Using some of the National Republican Congressional Committee’s own criteria, that pretty much makes Valadao’s seat competitive.

Just to the north of Valadao’s 21st District is the 16th District, held by Fresno Democrat Jim Costa. The National Republican Congressional Committee is saying it, too, is a targeted race.

But there’s one big difference in the two districts — Obama also took Costa’s district, winning by 20 percentage points. It’s why, on paper at least, Valadao looks more vulnerable.

Still, in both districts the key is recruiting a viable candidate, which Hoffenblum said is likely in the works now.

Hernandez’s campaign was consistently broke, which made it hard to get out the message. Valadao, by comparison, had a ton of cash and a $600,000 assist from the outside group Crossroads Grassroots Policy Strategies.

Valadao won, 58% to 42% for Hernandez.

In the 16th District, Costa outspent Fresno Republican Brian Whelan, who never seemed to get traction despite having a decent war chest. Costa won 57.4% of the vote to Whelan’s 42.6%.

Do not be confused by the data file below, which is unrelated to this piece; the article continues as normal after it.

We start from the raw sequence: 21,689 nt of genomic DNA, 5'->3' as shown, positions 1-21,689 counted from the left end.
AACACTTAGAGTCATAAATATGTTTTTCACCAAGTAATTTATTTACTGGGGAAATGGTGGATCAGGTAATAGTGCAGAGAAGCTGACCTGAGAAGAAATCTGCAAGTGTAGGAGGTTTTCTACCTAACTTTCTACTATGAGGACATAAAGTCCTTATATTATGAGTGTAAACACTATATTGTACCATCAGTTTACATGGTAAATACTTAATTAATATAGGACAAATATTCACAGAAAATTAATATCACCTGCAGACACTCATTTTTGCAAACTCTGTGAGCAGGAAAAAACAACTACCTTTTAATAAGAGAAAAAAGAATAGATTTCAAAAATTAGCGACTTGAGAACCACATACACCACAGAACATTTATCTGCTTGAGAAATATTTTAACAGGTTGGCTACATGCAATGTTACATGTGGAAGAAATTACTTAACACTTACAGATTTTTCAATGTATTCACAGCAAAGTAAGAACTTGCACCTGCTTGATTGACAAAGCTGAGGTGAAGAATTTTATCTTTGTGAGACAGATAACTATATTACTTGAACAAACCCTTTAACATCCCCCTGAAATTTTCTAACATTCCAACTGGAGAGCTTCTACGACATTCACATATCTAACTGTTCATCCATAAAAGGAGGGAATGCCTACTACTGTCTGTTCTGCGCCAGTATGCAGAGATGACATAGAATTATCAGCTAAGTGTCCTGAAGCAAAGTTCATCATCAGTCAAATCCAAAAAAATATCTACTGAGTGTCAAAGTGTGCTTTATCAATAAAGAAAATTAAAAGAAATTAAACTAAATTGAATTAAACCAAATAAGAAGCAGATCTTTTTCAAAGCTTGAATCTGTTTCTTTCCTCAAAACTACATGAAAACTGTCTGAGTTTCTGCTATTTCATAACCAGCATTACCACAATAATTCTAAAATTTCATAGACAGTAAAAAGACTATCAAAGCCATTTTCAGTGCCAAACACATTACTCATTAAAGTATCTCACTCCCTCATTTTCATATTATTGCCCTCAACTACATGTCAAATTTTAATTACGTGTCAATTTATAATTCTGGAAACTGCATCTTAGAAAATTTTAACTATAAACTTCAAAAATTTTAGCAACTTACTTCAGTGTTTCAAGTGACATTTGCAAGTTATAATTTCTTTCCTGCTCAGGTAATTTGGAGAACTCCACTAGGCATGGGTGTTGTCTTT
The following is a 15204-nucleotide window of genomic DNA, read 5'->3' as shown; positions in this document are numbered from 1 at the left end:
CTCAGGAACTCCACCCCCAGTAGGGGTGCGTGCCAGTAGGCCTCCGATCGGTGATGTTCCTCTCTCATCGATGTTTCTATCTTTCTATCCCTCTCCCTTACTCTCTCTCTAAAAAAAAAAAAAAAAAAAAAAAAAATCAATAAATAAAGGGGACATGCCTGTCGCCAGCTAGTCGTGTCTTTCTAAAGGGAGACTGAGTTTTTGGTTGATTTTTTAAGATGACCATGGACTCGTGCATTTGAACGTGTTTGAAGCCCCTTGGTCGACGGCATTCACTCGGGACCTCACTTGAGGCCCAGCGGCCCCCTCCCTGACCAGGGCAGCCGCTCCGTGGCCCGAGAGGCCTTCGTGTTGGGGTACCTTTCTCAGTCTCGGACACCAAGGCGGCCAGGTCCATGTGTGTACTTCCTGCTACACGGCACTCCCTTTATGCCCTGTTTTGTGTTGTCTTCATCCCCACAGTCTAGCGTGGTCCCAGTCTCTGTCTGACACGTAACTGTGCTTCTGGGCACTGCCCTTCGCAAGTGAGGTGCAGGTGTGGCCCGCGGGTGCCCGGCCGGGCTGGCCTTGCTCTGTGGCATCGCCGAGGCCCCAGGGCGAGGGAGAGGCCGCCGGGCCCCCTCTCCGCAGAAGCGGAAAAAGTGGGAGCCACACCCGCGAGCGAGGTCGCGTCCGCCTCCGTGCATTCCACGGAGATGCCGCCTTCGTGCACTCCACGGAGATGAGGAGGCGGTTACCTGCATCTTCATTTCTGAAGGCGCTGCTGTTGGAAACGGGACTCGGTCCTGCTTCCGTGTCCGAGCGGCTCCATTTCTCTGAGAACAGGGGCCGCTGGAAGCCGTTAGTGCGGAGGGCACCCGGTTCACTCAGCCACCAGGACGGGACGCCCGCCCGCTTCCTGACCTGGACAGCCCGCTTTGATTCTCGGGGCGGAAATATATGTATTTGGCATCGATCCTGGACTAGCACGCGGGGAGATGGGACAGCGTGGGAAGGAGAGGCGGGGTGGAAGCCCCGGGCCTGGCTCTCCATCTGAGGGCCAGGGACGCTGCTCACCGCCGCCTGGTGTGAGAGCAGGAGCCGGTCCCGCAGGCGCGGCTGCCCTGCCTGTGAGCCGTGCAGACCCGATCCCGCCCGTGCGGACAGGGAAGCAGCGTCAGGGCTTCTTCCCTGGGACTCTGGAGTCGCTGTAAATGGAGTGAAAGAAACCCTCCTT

But Hernandez and Whelan were never considered first stringers by party leaders. Despite efforts by both Republican and Democratic Party leaders, no heavy hitters stepped up to try and challenge Valadao or Costa.

The question is — can Democrats bring in a true challenger to take on Valadao in the 21st District, and can Republicans do the same in the 16th District?

21st Congressional race was a Valadao rout, but Hernandez still has chance to make it respectable

The 21st Congressional District battle between Hanford Republican David Valadao and Fresno Democrat John Hernandez was, in short, bizarre.

Democrats have a 15-percentage-point registration edge in the district, but Hernandez’s campaign was consistently broke, which makes it hard to get out the message. Valadao had a ton of cash and, while the seat technically had no incumbent, an advantage as a sitting Assembly member.

Soon, political prognosticators stopped paying attention, and the race fell off everyone’s radar screen.

Then came a suggestion that Republicans saw some poll numbers that hinted at trouble, and not long after Karl Rove’s super-PAC, Crossroads Grassroots Policy Strategies, announced it was spending more than $600,000 in anti-Hernandez ads.

Hernandez predicted a close race.